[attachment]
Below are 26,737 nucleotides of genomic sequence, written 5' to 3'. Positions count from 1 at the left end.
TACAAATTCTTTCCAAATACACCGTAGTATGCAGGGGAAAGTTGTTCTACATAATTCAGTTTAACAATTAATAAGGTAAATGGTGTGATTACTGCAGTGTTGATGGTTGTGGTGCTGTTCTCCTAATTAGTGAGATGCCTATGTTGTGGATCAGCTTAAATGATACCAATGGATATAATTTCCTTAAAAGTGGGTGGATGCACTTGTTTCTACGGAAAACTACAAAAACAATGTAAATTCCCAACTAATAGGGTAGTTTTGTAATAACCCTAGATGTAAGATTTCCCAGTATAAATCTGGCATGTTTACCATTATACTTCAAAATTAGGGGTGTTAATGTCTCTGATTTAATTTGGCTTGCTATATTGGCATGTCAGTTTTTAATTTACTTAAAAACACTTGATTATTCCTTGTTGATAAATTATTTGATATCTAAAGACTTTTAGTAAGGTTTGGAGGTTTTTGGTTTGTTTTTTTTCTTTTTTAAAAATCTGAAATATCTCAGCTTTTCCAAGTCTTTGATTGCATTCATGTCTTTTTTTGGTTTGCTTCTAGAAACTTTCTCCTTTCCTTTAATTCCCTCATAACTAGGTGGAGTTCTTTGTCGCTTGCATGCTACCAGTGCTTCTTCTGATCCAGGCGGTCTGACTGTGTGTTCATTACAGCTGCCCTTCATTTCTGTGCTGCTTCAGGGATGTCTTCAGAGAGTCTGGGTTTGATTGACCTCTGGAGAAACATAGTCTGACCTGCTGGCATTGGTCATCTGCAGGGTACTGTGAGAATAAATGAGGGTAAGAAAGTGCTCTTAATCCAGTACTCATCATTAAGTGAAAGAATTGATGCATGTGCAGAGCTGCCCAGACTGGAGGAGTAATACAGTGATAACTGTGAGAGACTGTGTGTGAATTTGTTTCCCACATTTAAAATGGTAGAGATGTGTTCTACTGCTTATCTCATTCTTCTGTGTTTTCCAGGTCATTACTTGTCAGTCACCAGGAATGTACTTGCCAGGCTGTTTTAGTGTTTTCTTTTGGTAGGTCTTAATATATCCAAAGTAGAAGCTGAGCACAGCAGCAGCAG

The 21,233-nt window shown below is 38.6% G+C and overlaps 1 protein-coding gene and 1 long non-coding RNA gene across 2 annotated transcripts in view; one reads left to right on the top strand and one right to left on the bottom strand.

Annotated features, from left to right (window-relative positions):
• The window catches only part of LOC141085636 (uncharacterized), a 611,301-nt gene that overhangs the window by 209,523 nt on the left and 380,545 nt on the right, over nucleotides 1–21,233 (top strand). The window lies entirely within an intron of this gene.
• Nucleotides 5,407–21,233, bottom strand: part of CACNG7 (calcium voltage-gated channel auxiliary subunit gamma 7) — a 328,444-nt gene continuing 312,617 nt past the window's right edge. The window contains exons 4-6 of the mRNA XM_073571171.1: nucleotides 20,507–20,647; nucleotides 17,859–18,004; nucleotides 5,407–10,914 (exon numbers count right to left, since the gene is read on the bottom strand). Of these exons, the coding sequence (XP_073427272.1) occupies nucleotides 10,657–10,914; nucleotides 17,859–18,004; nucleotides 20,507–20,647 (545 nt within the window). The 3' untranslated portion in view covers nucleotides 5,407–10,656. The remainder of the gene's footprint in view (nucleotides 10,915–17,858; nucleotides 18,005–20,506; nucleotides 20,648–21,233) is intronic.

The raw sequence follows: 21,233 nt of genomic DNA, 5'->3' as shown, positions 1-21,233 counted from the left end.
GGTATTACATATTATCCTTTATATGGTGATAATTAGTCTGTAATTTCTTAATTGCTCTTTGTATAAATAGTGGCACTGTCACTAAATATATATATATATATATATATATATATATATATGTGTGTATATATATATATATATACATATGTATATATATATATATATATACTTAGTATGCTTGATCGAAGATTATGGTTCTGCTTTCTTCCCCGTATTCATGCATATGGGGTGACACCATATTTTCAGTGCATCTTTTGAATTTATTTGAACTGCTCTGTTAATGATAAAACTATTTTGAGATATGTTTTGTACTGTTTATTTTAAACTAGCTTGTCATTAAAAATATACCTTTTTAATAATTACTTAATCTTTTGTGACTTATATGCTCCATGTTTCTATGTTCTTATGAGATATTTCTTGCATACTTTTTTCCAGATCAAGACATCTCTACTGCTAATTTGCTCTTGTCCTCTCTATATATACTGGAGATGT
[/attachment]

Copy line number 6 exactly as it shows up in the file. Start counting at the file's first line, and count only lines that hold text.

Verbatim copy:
• Nucleotides 5,407–21,233, bottom strand: part of CACNG7 (calcium voltage-gated channel auxiliary subunit gamma 7) — a 328,444-nt gene continuing 312,617 nt past the window's right edge. The window contains exons 4-6 of the mRNA XM_073571171.1: nucleotides 20,507–20,647; nucleotides 17,859–18,004; nucleotides 5,407–10,914 (exon numbers count right to left, since the gene is read on the bottom strand). Of these exons, the coding sequence (XP_073427272.1) occupies nucleotides 10,657–10,914; nucleotides 17,859–18,004; nucleotides 20,507–20,647 (545 nt within the window). The 3' untranslated portion in view covers nucleotides 5,407–10,656. The remainder of the gene's footprint in view (nucleotides 10,915–17,858; nucleotides 18,005–20,506; nucleotides 20,648–21,233) is intronic.